Home Our Diocese Archmere Academy presents posthumous diploma to family of student killed during World...

Archmere Academy presents posthumous diploma to family of student killed during World War II

521
Frank Burr received his diploma from Archmere Academy posthumously. He died at sea when a German torpedo struck the warship on which Burr was part of the crew. Photo courtesy of Archmere Academy.

CLAYMONT — Veterans Day, which was celebrated on Nov. 11, was a special occasion at Archmere Academy, where a former student was honored for his service and for sacrificing his life during World War II before his classmates graduated.

Frank Carpenter Burr began at Archmere in the fall of 1941, a few months before Pearl Harbor was attacked on Dec. 7. Two years later, Burr joined the Merchant Marines at 16 and began sea duty in March 1944. In the final months of the war, Burr was assigned to S.S. Oklahoma as a Merchant Marine and fireman-watertender.

Jack Burr (right), a 1947 graduate of Archmere Academy, received a diploma for his brother Frank on Veterans Day, Nov. 11, at the school. Frank Burr was killed in action during World War II in what would have been his senior year at Archmere. Photo courtesy of Archmere Academy.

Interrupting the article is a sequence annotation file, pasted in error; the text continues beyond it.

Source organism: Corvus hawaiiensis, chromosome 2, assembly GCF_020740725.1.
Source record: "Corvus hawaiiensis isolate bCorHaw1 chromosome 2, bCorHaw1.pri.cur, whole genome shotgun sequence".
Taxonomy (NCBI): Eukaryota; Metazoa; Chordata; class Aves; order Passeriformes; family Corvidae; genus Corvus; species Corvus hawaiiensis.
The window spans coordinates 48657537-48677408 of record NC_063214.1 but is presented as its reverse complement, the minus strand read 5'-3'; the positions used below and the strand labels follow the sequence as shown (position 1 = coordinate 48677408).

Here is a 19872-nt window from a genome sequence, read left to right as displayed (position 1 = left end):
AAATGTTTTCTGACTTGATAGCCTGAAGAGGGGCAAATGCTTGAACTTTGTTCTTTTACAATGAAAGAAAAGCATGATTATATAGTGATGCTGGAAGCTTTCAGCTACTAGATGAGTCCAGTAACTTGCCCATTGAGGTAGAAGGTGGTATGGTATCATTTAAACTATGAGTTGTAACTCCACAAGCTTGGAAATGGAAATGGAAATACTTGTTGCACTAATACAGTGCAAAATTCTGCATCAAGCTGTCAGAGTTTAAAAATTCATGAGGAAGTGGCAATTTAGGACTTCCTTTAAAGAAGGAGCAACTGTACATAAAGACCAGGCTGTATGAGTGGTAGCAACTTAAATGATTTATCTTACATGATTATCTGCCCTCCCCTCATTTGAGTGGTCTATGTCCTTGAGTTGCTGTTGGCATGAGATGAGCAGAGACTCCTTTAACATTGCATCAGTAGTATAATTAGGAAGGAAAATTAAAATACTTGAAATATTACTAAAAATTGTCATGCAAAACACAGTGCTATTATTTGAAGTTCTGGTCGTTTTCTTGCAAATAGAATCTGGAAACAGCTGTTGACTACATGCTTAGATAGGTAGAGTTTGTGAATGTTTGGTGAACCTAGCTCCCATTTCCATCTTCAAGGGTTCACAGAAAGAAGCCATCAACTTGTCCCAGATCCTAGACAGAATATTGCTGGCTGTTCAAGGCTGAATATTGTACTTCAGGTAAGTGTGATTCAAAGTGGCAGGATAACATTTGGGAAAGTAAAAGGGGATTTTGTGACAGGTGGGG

The unescorted Oklahoma and its crew of 72 were sailing between South America and Africa and was hit by a torpedo fired by a German submarine. Burr died at age 19 on March 28, 1945, and he was awarded the Combat Star, which is given to Merchant Marines who are forced to abandon ship when attacked.

Jack Burr, who graduated from Archmere in 1947, received his brother’s diploma from Archmere headmaster Michael Marinelli. Marinelli said it was a “small token of gratitude” to remember Frank Burr and his service to the country.

“The beginning of the Archmere’s yearbook in 1943 begins with a statement about those in service that says, ‘Because they are defending their country and all that it stands for, because they are helping to liberate the world from the tyranny of dictatorship, because they are shedding their blood that we at Archmere may still laugh, study, play, and pray the way they did, we gratefully dedicate this book,’” Marinelli said. “Presenting Frank’s family with the diploma he would have earned seems like a small token compared to the immense gratitude Archmere continues to have for those who have served.”

Jack Burr also received an American flag that has flown over the U.S. Capitol in Washington, D.C.